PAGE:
In the meanwhile, the enraged Indra decided to take the twin Devas for a ride. Indra took the original head of the sage into his custody. The nervous twins were forced to confess. Indra recognized their genuine thirst for knowledge and returned Dadheechi’s head which was duly fixed. The Lord of the heavens realized that it was impossible to hold back learning if the teacher and the taught were enthusiastic about gaining mastery over the subject.

Today we have come a long way. Just about every subject under the sun is available to us at the click of a button. The opportunities to learn and expand our mental horizons intellectually are infinite. Despite the immense and easy facilities, we find that most of us are not serious takers.

Fear and Greed


http://www.deccanherald.com/content/651422/fear-greed.html

Man is perhaps the greediest creature on planet earth. He has not only exploited nature but also his fellow human beings to fortify his well being. If he continues to behave selfishly, it will not take too long for him to enlist himself in the list of endangered species and eventually face extinction.

It is amazing to note that psychologists feel that it is intrinsic fear that prompts avarice in people. A popular folk tale reiterates this line of thought effectively.

Once a Guru was giving a discourse on the six cardinal sins that destroy a man’s personality and spirit. On that particular day he dwelt on the subject of greed. The subject was discussed at length and he summed up his session by declaring that fear is the root cause of greed. Some of his students were perplexed by the pronouncement. They expressed their doubt to the Guru. The teacher said that he would discuss the subject during the next class.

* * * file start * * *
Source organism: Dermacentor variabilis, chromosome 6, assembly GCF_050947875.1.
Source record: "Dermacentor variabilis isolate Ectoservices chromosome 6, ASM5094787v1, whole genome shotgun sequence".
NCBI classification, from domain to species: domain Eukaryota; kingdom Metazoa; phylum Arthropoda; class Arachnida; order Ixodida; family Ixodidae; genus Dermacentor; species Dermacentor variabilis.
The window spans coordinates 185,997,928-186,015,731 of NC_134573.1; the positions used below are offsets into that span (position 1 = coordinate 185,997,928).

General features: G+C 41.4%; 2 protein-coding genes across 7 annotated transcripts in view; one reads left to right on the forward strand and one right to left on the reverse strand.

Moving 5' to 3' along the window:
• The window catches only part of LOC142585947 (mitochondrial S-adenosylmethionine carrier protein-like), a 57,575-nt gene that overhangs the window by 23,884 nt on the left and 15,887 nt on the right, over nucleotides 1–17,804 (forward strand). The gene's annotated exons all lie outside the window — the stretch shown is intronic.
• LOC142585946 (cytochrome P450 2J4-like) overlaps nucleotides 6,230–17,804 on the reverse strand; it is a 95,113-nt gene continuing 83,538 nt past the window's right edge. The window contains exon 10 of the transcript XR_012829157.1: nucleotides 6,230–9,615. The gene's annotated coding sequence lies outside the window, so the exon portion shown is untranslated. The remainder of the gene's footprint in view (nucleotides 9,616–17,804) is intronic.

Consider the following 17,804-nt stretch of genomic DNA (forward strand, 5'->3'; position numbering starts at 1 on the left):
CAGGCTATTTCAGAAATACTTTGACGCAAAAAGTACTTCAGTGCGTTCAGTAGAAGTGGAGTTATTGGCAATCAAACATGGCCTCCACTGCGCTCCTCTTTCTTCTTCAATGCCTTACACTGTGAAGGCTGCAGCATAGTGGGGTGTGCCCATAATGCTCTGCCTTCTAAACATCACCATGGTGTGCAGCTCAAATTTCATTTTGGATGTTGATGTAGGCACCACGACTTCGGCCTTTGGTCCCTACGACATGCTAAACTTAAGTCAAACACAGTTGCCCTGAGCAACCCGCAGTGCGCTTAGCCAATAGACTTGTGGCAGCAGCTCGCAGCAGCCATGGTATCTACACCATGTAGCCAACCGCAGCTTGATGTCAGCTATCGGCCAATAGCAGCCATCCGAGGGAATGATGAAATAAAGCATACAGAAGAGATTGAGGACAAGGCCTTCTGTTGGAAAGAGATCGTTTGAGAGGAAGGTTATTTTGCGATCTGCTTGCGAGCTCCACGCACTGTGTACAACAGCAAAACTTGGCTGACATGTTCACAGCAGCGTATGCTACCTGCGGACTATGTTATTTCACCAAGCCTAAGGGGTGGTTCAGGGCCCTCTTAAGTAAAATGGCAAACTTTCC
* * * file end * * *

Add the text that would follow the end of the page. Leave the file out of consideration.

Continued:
That night the tutor and the taught sat down to partake supper. The cook hurried towards the Guru and told him that he had cooked for the day but they had run out of provisions. He also mentioned that it might easily take them a couple of days to acquire rations again. The Guru waved the cook away and asked the students to eat their meal.

During the course of the supper he noticed that quite a number of students were gorging on the food. Even frugal eaters were asking for a second helping. He waited for everyone to eat to their fill and then assemble in the courtyard of the hermitage. When all the students filed in, he told them that fear indeed is the root cause of greediness. The pupils who had heard the cook speaking about the shortage of ration feared a possible starvation in the coming days and fed themselves to their teeth.

The students realised that the conversation had been arranged to clarify a point. They felt a little ashamed and also enlightened on the matter. They promised not to give in to fear and the greed that followed thereafter. When we know that insecurity can lead us to become acquisitive by nature, we must address the matter.

 

Dealing with Embarassment


http://www.deccanherald.com/content/643221/dealing-embarrassment.html